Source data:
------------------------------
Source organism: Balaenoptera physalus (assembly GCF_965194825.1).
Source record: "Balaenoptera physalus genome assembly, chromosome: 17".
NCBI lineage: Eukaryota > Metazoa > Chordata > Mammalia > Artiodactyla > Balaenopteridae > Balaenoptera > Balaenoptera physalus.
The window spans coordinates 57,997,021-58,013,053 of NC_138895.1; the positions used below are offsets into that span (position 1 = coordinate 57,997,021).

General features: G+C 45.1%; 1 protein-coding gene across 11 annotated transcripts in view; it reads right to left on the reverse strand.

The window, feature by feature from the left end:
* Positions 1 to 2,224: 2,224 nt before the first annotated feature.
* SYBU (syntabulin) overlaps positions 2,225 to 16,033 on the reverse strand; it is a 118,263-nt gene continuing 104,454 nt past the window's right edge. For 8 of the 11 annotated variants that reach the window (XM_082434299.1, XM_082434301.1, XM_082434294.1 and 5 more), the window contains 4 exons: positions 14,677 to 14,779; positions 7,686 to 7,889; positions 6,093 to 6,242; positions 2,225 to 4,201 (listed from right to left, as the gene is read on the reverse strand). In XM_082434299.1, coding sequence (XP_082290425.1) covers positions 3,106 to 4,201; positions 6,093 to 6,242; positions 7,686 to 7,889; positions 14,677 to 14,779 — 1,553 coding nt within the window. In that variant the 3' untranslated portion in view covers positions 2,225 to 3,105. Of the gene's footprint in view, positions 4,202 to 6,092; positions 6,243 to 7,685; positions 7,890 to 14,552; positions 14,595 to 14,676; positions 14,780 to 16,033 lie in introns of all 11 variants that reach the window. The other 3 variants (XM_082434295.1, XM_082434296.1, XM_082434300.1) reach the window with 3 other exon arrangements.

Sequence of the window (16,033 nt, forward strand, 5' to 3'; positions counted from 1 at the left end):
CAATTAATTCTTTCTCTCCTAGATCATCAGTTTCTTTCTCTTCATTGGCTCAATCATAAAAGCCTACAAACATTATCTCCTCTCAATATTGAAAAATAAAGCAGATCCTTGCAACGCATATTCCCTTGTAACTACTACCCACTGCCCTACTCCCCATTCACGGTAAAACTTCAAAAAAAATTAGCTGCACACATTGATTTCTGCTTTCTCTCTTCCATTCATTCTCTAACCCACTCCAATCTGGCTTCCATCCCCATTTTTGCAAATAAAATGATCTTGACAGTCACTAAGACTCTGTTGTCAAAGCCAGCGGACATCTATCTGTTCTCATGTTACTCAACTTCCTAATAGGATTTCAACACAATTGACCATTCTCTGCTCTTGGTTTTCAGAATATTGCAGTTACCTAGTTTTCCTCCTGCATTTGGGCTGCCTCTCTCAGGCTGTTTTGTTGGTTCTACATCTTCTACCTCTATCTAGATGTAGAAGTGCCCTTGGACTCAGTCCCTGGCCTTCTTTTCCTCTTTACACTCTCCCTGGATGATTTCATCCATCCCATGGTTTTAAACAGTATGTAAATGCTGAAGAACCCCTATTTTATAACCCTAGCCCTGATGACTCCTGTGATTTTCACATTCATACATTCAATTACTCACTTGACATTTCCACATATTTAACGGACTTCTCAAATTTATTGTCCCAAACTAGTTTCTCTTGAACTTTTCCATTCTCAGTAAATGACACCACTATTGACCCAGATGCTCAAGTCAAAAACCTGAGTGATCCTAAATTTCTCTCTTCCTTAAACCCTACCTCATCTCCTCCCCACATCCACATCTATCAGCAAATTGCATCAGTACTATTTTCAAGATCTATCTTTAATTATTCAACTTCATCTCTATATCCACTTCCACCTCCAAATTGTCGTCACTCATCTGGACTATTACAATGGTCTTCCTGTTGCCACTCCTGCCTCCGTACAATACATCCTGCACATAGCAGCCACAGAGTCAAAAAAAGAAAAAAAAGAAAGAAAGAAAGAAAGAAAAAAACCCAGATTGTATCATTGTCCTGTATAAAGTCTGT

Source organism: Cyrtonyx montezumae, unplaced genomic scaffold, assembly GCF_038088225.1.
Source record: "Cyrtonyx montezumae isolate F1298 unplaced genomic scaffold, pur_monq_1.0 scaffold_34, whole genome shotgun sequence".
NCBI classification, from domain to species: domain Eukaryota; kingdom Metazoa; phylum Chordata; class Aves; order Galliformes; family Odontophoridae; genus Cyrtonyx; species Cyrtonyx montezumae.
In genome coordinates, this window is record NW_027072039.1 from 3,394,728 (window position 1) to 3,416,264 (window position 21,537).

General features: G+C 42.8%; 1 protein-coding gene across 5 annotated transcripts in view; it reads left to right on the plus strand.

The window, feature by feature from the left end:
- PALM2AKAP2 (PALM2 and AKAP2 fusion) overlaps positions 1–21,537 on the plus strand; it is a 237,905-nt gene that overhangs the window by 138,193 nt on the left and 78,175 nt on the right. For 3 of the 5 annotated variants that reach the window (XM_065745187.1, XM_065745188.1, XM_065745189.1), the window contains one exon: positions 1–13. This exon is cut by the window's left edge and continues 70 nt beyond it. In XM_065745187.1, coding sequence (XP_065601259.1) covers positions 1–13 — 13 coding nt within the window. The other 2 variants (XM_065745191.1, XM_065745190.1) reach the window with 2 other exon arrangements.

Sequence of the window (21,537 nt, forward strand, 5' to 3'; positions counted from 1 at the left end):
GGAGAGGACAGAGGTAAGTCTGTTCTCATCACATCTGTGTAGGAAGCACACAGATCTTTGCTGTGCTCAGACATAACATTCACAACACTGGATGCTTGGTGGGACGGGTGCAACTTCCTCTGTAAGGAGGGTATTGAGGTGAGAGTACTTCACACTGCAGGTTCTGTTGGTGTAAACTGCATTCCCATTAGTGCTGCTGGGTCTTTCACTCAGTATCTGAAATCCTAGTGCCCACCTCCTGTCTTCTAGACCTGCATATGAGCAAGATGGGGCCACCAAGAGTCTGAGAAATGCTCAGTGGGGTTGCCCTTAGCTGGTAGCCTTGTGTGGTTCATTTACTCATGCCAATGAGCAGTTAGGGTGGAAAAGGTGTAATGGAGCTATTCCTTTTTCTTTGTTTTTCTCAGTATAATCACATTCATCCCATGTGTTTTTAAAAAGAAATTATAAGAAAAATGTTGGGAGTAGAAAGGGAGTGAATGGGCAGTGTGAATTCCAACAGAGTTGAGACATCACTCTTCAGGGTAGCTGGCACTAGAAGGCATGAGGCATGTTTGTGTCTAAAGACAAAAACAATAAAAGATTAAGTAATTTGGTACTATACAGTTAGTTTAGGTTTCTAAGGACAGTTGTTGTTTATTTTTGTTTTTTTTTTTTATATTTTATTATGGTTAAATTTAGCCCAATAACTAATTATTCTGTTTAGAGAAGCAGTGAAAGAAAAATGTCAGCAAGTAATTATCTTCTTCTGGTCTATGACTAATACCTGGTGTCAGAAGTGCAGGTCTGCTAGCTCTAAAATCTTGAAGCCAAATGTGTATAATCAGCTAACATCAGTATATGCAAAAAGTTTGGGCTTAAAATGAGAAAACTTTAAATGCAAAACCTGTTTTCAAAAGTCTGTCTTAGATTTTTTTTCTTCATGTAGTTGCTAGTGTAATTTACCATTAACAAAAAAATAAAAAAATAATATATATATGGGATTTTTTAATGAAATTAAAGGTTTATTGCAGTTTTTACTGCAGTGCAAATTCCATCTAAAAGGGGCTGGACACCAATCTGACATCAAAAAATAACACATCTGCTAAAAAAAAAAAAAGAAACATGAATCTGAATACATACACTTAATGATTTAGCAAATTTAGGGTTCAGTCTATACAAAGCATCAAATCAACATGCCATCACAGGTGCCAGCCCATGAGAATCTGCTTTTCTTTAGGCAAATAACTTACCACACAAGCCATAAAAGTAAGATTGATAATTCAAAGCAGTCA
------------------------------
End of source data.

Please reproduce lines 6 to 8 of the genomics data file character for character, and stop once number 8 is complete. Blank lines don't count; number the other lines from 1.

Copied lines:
The window, feature by feature from the left end:
* Positions 1 to 2,224: 2,224 nt before the first annotated feature.
* SYBU (syntabulin) overlaps positions 2,225 to 16,033 on the reverse strand; it is a 118,263-nt gene continuing 104,454 nt past the window's right edge. For 8 of the 11 annotated variants that reach the window (XM_082434299.1, XM_082434301.1, XM_082434294.1 and 5 more), the window contains 4 exons: positions 14,677 to 14,779; positions 7,686 to 7,889; positions 6,093 to 6,242; positions 2,225 to 4,201 (listed from right to left, as the gene is read on the reverse strand). In XM_082434299.1, coding sequence (XP_082290425.1) covers positions 3,106 to 4,201; positions 6,093 to 6,242; positions 7,686 to 7,889; positions 14,677 to 14,779 — 1,553 coding nt within the window. In that variant the 3' untranslated portion in view covers positions 2,225 to 3,105. Of the gene's footprint in view, positions 4,202 to 6,092; positions 6,243 to 7,685; positions 7,890 to 14,552; positions 14,595 to 14,676; positions 14,780 to 16,033 lie in introns of all 11 variants that reach the window. The other 3 variants (XM_082434295.1, XM_082434296.1, XM_082434300.1) reach the window with 3 other exon arrangements.